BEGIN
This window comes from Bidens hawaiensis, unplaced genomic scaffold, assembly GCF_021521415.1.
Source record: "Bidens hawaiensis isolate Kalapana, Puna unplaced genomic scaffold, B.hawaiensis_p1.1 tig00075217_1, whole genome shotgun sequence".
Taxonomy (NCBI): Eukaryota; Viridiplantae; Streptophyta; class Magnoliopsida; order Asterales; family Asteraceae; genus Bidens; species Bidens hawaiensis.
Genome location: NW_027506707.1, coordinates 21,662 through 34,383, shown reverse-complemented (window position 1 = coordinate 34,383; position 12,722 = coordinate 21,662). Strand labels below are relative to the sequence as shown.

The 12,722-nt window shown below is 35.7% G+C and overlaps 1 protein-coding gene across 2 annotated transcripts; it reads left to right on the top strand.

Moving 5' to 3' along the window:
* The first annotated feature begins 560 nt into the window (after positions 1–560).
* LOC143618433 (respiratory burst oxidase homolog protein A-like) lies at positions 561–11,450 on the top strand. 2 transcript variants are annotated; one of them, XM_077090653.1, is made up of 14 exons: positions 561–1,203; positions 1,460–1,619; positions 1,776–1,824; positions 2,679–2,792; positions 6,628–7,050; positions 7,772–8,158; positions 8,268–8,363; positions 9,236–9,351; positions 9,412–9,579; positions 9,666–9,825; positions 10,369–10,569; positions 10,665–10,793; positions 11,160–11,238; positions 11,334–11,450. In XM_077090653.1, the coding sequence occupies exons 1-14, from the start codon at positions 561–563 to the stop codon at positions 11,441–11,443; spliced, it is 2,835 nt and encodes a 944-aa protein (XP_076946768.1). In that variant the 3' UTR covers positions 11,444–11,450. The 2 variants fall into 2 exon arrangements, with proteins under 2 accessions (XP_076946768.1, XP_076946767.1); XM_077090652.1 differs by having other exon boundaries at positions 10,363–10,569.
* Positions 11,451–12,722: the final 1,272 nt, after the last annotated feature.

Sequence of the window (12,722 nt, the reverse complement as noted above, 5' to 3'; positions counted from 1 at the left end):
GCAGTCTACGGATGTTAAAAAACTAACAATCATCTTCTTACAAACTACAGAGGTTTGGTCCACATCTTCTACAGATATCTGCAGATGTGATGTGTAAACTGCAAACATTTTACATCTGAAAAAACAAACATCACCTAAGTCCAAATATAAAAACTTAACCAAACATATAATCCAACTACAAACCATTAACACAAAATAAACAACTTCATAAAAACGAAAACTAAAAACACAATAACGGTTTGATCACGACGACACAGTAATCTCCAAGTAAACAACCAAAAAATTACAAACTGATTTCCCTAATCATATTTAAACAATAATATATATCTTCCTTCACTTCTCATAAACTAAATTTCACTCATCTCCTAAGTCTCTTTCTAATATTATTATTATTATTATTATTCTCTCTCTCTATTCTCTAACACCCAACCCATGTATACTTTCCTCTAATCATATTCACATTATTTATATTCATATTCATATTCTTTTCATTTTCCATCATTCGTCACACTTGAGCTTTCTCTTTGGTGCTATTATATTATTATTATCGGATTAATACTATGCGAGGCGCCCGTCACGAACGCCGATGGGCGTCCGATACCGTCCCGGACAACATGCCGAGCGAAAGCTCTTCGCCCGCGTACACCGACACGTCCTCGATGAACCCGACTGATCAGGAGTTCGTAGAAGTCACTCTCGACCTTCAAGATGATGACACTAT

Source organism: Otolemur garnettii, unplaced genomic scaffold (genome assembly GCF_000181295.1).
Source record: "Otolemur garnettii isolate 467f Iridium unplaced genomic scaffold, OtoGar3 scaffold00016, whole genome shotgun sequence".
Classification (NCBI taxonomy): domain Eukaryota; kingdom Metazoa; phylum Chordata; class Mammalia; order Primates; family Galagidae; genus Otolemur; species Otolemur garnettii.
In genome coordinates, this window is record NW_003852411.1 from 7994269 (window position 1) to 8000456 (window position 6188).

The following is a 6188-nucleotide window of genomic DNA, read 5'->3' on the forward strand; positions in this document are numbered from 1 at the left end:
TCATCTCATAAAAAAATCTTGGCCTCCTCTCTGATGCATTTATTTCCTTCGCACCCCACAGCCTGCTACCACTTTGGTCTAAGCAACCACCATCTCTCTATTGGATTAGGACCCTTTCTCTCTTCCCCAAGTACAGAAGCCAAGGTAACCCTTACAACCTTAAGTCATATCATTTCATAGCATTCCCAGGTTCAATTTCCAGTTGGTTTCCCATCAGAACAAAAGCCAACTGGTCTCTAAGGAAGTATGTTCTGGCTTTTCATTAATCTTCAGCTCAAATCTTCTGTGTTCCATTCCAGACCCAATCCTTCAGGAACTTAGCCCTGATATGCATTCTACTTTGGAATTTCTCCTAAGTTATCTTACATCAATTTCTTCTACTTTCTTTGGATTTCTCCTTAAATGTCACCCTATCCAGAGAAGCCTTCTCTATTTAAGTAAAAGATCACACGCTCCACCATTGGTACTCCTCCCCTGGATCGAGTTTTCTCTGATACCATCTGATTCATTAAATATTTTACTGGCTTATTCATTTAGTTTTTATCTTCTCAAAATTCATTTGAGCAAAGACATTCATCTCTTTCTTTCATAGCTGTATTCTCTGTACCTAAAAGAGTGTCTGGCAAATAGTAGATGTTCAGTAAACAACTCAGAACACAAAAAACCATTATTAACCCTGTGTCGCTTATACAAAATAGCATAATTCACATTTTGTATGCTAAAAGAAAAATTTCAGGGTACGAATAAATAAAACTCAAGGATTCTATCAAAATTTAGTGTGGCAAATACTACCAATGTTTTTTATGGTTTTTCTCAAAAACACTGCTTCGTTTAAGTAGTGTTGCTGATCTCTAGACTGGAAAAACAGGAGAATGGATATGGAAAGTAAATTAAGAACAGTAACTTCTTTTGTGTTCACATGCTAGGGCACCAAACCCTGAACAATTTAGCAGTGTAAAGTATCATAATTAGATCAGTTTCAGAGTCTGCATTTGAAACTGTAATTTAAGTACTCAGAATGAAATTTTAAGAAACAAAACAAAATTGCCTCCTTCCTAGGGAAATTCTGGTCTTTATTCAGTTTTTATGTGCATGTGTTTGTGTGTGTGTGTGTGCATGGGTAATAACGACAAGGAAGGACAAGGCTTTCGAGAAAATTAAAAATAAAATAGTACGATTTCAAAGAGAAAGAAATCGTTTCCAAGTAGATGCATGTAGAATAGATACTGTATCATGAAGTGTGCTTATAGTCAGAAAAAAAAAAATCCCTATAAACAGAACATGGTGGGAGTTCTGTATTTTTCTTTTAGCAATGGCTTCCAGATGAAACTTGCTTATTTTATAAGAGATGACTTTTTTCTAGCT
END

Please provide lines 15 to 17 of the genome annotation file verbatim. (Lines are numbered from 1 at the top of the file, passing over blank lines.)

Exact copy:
In genome coordinates, this window is record NW_003852411.1 from 7994269 (window position 1) to 8000456 (window position 6188).

The following is a 6188-nucleotide window of genomic DNA, read 5'->3' on the forward strand; positions in this document are numbered from 1 at the left end:
TCATCTCATAAAAAAATCTTGGCCTCCTCTCTGATGCATTTATTTCCTTCGCACCCCACAGCCTGCTACCACTTTGGTCTAAGCAACCACCATCTCTCTATTGGATTAGGACCCTTTCTCTCTTCCCCAAGTACAGAAGCCAAGGTAACCCTTACAACCTTAAGTCATATCATTTCATAGCATTCCCAGGTTCAATTTCCAGTTGGTTTCCCATCAGAACAAAAGCCAACTGGTCTCTAAGGAAGTATGTTCTGGCTTTTCATTAATCTTCAGCTCAAATCTTCTGTGTTCCATTCCAGACCCAATCCTTCAGGAACTTAGCCCTGATATGCATTCTACTTTGGAATTTCTCCTAAGTTATCTTACATCAATTTCTTCTACTTTCTTTGGATTTCTCCTTAAATGTCACCCTATCCAGAGAAGCCTTCTCTATTTAAGTAAAAGATCACACGCTCCACCATTGGTACTCCTCCCCTGGATCGAGTTTTCTCTGATACCATCTGATTCATTAAATATTTTACTGGCTTATTCATTTAGTTTTTATCTTCTCAAAATTCATTTGAGCAAAGACATTCATCTCTTTCTTTCATAGCTGTATTCTCTGTACCTAAAAGAGTGTCTGGCAAATAGTAGATGTTCAGTAAACAACTCAGAACACAAAAAACCATTATTAACCCTGTGTCGCTTATACAAAATAGCATAATTCACATTTTGTATGCTAAAAGAAAAATTTCAGGGTACGAATAAATAAAACTCAAGGATTCTATCAAAATTTAGTGTGGCAAATACTACCAATGTTTTTTATGGTTTTTCTCAAAAACACTGCTTCGTTTAAGTAGTGTTGCTGATCTCTAGACTGGAAAAACAGGAGAATGGATATGGAAAGTAAATTAAGAACAGTAACTTCTTTTGTGTTCACATGCTAGGGCACCAAACCCTGAACAATTTAGCAGTGTAAAGTATCATAATTAGATCAGTTTCAGAGTCTGCATTTGAAACTGTAATTTAAGTACTCAGAATGAAATTTTAAGAAACAAAACAAAATTGCCTCCTTCCTAGGGAAATTCTGGTCTTTATTCAGTTTTTATGTGCATGTGTTTGTGTGTGTGTGTGTGCATGGGTAATAACGACAAGGAAGGACAAGGCTTTCGAGAAAATTAAAAATAAAATAGTACGATTTCAAAGAGAAAGAAATCGTTTCCAAGTAGATGCATGTAGAATAGATACTGTATCATGAAGTGTGCTTATAGTCAGAAAAAAAAAAATCCCTATAAACAGAACATGGTGGGAGTTCTGTATTTTTCTTTTAGCAATGGCTTCCAGATGAAACTTGCTTATTTTATAAGAGATGACTTTTTTCTAGCT